Report: "There Are 19 Words Which Cannot Be Used With Respect To Other Religions; They Are: Azan; Baitullah; Al-Quran; Allah; Fatwa; Firman Allah; Hadith…"; "For Adultery Between A Married Muslim And A Married Non-Muslim, Both Parties Can Be Punished By Stoning To Death"

"Words such as 'Allah', 'Mu’minin' (believer) and 'Masjid' (mosque) cannot be used with regards to another religion besides Islam, said a senior Syariah [Shari’a] officer yesterday [February 22, 2014]. Under the Syariah Penal Code Order, there are 19 words which cannot be used with respect to other religions. They are Azan; Baitullah; Al-Quran; Allah; fatwa; Farman Allah; Hadith; Haji; Hukum Syara; Ilahi; Ka'bah; Kalimah Al Syahadah; Kiblat; Masjid; Imam; Mufti; Mu’min; Solat; and Wali.

"Hj Hardifadhillah Hj Mohd Salleh, a senior Syariah legal officer of the Islamic Legal Unit, … briefed staff of the Ministry of Industry and Primary Resources (MIPR) on key parts of the Order, which will take effect this April. Speaking to more than 200 people, the legal officer gave some examples of offenses that can apply to non-Muslims such as Zina (adultery) with a Muslim partner, drinking alcohol in a public place, and Khalwat (close proximity) with a Muslim partner.

"Khalwat is defined in the Order as a unmarried couple who are 'living together; cohabiting; in confinement; or isolating oneself in close proximity that can lead to suspicion that they are committing an immoral act.' If convicted, the penalty is a fine of up to $4,000 and/or one year in prison. For adultery between a married Muslim and a married non-Muslim, both parties can be punished by stoning to death if the offense is proved by confession, or the testimony of four eyewitnesses.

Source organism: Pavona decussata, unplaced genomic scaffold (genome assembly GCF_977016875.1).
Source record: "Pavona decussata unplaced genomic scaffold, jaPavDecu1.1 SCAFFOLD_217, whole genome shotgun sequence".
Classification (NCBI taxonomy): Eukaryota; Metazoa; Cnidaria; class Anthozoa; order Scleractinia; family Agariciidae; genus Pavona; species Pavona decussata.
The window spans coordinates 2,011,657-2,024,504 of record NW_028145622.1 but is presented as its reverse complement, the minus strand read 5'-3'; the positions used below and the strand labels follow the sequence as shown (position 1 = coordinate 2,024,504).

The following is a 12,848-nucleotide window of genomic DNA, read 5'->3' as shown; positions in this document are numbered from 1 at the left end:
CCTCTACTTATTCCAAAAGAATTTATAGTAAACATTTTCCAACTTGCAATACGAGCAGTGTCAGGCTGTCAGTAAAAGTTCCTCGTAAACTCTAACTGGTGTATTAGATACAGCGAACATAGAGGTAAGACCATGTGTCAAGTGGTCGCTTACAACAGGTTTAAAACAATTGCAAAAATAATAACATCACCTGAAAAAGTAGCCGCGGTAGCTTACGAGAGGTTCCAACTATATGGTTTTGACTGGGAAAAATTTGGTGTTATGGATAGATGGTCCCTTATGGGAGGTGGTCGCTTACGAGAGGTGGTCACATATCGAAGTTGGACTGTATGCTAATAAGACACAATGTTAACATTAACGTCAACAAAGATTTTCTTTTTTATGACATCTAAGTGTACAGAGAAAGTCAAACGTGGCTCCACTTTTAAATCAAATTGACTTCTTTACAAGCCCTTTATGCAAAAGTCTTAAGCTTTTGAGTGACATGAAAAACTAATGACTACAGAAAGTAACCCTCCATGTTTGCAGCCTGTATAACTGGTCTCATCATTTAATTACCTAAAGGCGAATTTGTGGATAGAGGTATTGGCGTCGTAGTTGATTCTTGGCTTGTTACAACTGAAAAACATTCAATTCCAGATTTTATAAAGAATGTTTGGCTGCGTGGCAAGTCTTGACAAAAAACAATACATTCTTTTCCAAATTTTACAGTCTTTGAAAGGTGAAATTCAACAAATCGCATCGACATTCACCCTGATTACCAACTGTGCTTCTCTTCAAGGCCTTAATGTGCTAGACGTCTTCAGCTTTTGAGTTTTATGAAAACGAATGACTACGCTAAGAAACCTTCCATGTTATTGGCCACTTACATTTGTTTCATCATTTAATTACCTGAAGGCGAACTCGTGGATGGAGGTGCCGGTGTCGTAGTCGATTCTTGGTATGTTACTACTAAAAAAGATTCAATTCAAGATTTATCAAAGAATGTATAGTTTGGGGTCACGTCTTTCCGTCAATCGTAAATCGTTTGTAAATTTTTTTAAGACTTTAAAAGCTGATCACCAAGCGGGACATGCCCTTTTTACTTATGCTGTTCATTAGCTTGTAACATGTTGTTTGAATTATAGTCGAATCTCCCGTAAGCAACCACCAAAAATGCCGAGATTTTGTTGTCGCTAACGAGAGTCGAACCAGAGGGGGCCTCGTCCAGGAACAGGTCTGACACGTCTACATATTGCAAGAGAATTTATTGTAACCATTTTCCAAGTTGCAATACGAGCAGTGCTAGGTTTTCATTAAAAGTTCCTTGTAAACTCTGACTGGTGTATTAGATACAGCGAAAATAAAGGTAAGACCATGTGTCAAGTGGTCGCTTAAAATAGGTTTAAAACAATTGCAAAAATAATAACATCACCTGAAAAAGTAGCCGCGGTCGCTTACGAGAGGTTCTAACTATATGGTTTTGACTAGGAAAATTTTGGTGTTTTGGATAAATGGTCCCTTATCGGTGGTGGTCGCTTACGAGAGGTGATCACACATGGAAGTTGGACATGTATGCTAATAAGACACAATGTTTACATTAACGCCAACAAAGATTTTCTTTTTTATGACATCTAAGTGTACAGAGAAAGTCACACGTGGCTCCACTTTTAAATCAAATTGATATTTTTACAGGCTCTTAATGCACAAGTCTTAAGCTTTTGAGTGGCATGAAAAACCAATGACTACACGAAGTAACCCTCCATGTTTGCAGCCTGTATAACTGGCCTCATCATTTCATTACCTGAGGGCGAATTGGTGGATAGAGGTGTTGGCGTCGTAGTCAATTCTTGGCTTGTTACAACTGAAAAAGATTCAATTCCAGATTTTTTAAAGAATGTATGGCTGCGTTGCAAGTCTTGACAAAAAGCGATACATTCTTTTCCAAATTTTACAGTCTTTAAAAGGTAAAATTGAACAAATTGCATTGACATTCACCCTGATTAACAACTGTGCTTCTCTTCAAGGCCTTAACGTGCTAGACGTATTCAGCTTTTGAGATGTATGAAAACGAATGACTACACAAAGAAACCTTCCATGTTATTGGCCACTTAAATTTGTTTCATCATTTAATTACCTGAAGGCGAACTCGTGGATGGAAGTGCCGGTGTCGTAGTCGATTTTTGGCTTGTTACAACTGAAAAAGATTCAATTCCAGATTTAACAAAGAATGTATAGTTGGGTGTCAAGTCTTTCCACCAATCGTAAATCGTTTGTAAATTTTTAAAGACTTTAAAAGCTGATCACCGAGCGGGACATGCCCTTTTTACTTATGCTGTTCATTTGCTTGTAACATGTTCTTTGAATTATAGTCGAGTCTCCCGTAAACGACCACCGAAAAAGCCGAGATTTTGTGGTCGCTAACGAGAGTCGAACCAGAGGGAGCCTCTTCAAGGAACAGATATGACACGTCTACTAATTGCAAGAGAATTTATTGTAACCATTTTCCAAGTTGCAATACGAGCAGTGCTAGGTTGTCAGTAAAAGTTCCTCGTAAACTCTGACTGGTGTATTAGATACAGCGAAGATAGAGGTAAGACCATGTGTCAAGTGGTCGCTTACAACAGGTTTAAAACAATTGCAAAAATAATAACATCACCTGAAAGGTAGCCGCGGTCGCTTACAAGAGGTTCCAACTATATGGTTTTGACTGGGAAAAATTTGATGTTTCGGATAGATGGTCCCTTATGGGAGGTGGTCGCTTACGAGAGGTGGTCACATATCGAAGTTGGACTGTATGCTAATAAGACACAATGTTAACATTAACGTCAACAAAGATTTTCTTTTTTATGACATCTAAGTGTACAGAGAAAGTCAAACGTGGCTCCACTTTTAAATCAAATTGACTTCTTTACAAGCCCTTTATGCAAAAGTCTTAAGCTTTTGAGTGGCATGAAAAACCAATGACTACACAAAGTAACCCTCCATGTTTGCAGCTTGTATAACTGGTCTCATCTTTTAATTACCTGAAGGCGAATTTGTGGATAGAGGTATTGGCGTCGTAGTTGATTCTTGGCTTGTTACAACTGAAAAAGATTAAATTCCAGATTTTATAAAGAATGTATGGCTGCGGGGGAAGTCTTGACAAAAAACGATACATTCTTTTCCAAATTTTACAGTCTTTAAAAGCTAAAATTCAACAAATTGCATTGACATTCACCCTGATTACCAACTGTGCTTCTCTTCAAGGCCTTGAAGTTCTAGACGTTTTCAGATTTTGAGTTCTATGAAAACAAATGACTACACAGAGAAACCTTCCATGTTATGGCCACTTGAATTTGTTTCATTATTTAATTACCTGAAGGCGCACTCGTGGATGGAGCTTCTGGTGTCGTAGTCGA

"Hj Hardifadhillah added that any person who instigates any Muslim man or woman to divorce, or neglect their duties towards their partner, can be fined up to $4,000 and/or jailed for a year. Additionally, any Muslim parent who surrenders his child into the care of a non-Muslim can be fined up to $20,000 and/or jailed for up to five years.

"Brunei will enforce the Syariah Penal Code Order in three phases. Present at the briefing was MIPR Minister YB Pehin Orang Kaya Seri Utama Dato Seri Setia Hj Yahya… Dato Paduka Hj Bakar and other senior officials from the ministry. The briefing was conducted by officials from the Ministry of Religious Affairs, Prime Minister's Office, Attorney General's Chambers, and Islamic Dawah Centre yesterday."

Offenses under the Syariah Penal Code Order: Failure to Perform Friday Prayer; An Unmarried Female Muslim Leaving Parental Custody; Deriding Quranic Verses Or The Prophet Muhammad; Or Attempting To Leave Islam (Irtidad)

"Are all the offenses in this order applicable to Muslims only?

"Generally, this order applies to both Muslims and non-Muslims. However, there are certain offenses which are applicable only to Muslims, such as:

"* Failure to perform Friday prayer

"* Unmarried female Muslim who leaves custody of parents or guardian

"* Amongst the offenses that are applicable to both Muslims and non-Muslims are committing zina or drinking intoxicating drinks. Nonetheless, the punishments imposed on non-Muslims are subject to conditions, i.e., if the non-Muslim commits zina with a Muslim or the non-Muslim drinks intoxicating drinks in public places….

"What are the offenses that amount to irtidad [apostasy, or leaving Islam]?

"*Offenses that amount to irtidad are, among others:

"*Declaring oneself as God

"*Declaring oneself as Rasul or Nabi [Prophet]

"*Contempt of Nabi [Prophet]

"*Deriding verses of Al-Quran, Hadith…

"*Declaring oneself as non-Muslim

"*Attempt to commit irtidad…."


[1] (Singapore), February 26, 2014.

[2] (Brunei), February 4, 2014, February 23, 2014.

[3] (Brunei), January 31, 2014.